Binding and degradation of angiotensin II by mecentric artery subcellular membranes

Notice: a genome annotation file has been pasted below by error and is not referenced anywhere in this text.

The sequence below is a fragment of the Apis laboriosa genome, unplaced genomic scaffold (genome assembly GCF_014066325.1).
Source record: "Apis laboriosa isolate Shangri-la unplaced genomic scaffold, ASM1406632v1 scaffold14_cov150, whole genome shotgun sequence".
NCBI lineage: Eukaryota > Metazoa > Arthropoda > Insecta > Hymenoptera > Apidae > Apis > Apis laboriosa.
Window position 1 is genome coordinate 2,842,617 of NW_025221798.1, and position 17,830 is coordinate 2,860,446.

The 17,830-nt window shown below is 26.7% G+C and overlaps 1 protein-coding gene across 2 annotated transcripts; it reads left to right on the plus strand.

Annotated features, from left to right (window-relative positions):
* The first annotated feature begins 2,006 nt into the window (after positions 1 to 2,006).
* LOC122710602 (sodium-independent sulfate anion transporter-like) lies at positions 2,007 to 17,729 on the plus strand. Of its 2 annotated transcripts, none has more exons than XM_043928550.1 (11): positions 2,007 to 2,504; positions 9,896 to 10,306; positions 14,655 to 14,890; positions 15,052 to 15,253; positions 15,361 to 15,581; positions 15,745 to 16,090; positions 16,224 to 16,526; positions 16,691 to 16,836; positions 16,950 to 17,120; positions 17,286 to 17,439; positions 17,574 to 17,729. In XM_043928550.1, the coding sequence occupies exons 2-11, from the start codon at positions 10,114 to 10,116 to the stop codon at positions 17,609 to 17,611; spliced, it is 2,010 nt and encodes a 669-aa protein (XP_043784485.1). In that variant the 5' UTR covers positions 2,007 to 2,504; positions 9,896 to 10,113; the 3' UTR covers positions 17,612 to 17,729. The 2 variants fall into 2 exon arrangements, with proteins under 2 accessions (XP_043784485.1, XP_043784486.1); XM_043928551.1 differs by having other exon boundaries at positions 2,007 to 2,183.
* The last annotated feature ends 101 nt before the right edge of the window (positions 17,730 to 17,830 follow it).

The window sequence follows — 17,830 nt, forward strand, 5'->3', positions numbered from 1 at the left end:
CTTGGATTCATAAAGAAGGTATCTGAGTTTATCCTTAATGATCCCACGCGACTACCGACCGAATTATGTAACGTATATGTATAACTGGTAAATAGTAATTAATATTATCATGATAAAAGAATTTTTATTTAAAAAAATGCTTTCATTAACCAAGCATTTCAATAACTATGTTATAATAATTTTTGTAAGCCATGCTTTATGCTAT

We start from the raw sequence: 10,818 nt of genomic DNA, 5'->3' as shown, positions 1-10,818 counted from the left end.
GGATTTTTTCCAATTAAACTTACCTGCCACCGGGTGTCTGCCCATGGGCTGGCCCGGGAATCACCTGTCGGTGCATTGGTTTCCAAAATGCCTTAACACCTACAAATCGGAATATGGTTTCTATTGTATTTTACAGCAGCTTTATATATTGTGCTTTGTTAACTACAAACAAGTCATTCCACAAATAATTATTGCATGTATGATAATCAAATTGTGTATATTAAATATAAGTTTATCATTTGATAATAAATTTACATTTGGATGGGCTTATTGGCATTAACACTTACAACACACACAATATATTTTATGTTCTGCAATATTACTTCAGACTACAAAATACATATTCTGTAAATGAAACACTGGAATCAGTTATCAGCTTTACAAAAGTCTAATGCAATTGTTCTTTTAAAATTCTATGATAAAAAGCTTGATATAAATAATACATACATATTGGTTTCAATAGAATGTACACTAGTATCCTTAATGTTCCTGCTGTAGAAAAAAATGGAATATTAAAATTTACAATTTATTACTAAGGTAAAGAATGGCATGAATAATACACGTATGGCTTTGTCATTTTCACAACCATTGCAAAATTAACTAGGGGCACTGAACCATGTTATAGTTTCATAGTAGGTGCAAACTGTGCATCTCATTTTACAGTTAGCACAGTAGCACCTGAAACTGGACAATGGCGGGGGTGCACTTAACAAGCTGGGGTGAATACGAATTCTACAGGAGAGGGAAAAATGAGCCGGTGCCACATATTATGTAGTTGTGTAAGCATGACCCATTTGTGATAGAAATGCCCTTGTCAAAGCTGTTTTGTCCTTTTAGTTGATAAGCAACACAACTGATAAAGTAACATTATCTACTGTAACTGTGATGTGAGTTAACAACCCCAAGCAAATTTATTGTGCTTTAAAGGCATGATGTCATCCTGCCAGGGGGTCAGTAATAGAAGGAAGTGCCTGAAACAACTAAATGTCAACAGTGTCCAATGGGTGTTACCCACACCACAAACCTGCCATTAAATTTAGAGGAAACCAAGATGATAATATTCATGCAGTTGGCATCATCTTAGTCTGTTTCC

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Rat mesenteric artery microsomes were previously reported to degrade 125I-angiotensin II (AII). It is now shown here that washing the membranes with EDTA and including EGTA in the assay media reduces the 125I-AII degradation to very low levels without reducing the specific binding of 125I-AII. Using EDTA wash and including 5 mM MgCl2 and 0.2 mM EGTA the following characteristics of the binding were observed: microscopic association rate constant (k1) = 1.3 to 2.2 X 10(5) M-1 s-1, microscopic dissociation rate constant (k-1) = 3.8 to 6.4 X 10(-4) s-1, equilibrium dissociation constant (Kd) = 1.8 nM and number of binding sites (Bmax) = 193 fmol/mg protein. The subcellular distribution of the specific binding of 125I-AII at 0.16 nM and 1.63 nM was studied along with the distribution of the marker enzymes. The specific binding paralleled the plasma membrane marker (5'-nucleotidase), but not the putative endoplasmic reticulum marker (NADPH-cyt. c-reductase) or the inner mitochondrial marker (cyt. c-oxidase). Thus the binding to the plasma membrane-enriched fraction F2 occurred with a similar affinity (Kd = 2.2 nM) but with higher number of binding sites (420 fmol/mg protein). This study establishes the 125I-AII binding method suitable for determining the changes in the angiotensin receptor characteristics in the pathophysiology of the vascular smooth muscle.
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